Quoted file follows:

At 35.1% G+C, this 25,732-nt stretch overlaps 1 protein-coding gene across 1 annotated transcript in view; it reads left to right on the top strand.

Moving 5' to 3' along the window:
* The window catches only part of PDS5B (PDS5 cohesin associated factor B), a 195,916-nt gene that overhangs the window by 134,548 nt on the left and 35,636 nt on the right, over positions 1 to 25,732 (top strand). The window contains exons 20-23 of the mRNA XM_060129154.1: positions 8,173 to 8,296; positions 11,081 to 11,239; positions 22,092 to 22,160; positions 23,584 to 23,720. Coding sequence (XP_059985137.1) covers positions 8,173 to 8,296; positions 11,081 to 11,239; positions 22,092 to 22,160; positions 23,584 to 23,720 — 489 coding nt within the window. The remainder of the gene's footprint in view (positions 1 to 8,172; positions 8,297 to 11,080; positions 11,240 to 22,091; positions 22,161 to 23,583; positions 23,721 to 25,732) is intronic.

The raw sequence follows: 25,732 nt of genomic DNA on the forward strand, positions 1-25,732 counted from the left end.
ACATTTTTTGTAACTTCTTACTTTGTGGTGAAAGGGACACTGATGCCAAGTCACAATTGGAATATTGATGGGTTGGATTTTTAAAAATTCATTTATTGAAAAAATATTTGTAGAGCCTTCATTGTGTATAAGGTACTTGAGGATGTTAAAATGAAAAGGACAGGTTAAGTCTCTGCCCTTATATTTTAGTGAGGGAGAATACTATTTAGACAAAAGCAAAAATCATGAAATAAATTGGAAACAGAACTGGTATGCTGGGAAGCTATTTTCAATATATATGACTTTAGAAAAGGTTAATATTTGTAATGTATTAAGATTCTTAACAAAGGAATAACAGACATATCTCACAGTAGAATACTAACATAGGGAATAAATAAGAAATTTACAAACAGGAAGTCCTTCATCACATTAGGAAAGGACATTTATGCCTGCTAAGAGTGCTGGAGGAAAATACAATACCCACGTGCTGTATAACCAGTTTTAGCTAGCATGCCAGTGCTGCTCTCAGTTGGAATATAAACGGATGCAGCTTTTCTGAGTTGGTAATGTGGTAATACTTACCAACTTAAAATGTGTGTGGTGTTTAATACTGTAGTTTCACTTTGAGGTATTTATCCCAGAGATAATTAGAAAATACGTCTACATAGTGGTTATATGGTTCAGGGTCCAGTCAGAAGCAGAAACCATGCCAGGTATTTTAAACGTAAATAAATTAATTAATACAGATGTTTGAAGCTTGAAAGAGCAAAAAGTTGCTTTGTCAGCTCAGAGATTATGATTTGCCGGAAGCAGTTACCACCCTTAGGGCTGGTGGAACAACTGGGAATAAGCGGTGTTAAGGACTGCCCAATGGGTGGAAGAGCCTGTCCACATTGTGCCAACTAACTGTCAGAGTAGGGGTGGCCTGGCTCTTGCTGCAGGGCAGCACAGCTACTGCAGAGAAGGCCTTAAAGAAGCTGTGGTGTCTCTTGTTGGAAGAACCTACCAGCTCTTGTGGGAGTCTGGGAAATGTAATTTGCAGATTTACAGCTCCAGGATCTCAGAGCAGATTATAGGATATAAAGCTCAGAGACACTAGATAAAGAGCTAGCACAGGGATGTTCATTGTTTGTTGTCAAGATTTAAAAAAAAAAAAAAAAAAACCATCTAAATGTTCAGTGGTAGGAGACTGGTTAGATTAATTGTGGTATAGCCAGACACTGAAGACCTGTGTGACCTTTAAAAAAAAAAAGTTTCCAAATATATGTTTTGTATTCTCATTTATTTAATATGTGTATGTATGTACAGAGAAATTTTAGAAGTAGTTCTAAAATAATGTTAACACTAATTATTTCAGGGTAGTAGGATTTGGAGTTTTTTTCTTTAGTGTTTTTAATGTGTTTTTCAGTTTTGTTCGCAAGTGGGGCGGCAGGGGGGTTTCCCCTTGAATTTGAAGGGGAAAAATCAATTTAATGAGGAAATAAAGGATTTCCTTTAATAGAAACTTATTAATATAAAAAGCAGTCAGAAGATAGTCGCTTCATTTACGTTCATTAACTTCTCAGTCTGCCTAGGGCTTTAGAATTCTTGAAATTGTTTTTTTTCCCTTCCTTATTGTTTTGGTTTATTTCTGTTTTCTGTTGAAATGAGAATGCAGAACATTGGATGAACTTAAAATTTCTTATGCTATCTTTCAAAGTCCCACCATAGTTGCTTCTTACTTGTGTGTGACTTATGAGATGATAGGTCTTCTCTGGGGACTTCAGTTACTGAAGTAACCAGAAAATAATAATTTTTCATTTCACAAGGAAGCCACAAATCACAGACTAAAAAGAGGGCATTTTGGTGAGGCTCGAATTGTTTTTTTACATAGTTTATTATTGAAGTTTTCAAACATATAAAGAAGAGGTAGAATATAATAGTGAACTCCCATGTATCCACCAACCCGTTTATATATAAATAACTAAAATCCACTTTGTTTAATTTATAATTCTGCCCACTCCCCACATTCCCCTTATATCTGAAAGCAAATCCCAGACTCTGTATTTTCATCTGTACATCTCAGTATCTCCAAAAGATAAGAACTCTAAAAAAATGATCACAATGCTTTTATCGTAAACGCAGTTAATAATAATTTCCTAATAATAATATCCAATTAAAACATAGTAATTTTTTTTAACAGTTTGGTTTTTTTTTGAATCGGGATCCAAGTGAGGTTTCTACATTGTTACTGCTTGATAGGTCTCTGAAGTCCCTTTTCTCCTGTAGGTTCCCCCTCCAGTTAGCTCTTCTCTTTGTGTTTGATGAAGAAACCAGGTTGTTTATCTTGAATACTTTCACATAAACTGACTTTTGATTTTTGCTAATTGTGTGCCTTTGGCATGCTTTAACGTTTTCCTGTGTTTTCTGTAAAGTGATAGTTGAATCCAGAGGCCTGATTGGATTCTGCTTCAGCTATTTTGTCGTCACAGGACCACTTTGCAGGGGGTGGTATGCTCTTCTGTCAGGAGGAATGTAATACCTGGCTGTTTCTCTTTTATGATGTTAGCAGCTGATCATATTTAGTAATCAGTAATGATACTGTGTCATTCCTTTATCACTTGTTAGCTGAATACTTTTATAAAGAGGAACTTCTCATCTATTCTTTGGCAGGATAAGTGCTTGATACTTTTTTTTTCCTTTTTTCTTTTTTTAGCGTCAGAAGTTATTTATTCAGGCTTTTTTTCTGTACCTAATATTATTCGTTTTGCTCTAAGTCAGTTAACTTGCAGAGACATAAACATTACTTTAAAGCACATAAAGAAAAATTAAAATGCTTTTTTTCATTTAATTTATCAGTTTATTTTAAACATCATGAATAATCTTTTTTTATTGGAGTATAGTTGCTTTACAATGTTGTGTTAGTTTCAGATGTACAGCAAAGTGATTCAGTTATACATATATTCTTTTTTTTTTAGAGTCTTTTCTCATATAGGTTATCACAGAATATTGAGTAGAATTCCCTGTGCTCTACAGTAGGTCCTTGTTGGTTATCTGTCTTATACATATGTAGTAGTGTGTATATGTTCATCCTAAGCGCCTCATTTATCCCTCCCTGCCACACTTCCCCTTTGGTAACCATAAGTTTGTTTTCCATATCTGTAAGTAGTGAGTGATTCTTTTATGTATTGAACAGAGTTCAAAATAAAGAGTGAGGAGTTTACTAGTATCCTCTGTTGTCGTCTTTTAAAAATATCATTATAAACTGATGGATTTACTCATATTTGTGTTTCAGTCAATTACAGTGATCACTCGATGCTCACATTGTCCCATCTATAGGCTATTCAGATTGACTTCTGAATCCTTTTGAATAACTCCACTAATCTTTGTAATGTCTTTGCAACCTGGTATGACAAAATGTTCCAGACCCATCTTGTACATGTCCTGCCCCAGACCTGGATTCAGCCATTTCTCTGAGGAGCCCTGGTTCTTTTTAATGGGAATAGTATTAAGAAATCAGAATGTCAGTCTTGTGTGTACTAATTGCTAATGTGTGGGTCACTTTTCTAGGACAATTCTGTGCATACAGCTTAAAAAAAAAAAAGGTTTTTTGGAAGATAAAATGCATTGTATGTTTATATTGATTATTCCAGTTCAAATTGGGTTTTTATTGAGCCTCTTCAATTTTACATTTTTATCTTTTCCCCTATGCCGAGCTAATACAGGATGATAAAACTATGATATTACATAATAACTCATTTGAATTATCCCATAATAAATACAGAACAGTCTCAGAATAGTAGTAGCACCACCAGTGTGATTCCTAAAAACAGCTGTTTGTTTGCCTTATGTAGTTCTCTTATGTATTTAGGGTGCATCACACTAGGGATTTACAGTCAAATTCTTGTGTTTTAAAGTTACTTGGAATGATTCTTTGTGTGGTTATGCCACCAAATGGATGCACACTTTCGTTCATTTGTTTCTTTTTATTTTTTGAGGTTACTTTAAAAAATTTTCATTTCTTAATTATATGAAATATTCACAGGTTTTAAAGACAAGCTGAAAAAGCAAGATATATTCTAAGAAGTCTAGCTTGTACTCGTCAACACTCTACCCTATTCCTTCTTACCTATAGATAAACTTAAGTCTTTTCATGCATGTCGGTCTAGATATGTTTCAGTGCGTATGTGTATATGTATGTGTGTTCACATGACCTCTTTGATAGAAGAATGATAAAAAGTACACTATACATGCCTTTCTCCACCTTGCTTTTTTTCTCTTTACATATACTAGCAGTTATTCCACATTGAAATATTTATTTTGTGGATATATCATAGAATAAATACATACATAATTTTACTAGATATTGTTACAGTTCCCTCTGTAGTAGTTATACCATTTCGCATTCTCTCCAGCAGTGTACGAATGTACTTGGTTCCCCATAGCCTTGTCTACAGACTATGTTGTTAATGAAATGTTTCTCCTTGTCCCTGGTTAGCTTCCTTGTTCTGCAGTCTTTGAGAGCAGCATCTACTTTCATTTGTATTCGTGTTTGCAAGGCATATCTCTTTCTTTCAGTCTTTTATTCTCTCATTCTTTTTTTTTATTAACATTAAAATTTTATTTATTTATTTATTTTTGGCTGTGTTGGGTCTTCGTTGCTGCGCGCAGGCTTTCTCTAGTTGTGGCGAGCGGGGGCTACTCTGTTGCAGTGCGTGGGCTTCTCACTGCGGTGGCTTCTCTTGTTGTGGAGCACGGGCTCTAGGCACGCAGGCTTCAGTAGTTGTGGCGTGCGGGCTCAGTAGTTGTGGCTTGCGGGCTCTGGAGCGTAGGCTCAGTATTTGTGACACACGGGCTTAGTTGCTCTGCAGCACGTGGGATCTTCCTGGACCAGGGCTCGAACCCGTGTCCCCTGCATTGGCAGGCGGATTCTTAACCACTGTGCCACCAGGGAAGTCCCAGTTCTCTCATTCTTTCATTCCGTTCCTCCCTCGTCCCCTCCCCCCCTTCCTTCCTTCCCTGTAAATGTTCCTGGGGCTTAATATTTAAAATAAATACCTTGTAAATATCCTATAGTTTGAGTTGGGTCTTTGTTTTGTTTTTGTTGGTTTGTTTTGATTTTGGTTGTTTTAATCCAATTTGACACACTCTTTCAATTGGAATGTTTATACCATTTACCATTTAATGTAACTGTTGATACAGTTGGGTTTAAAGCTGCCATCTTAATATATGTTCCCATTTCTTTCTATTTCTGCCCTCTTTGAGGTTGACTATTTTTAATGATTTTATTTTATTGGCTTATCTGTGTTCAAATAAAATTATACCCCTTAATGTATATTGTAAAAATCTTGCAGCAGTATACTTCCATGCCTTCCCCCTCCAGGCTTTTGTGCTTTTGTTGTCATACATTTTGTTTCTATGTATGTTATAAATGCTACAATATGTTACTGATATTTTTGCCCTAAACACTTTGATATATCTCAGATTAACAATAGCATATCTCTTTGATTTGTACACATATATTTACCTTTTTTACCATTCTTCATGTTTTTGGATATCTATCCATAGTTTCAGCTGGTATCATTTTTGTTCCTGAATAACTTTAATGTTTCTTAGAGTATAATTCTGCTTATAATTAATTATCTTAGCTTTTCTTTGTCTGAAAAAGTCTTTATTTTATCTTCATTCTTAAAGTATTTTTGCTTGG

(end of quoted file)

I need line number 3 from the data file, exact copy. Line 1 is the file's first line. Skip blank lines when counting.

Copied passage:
* The window catches only part of PDS5B (PDS5 cohesin associated factor B), a 195,916-nt gene that overhangs the window by 134,548 nt on the left and 35,636 nt on the right, over positions 1 to 25,732 (top strand). The window contains exons 20-23 of the mRNA XM_060129154.1: positions 8,173 to 8,296; positions 11,081 to 11,239; positions 22,092 to 22,160; positions 23,584 to 23,720. Coding sequence (XP_059985137.1) covers positions 8,173 to 8,296; positions 11,081 to 11,239; positions 22,092 to 22,160; positions 23,584 to 23,720 — 489 coding nt within the window. The remainder of the gene's footprint in view (positions 1 to 8,172; positions 8,297 to 11,080; positions 11,240 to 22,091; positions 22,161 to 23,583; positions 23,721 to 25,732) is intronic.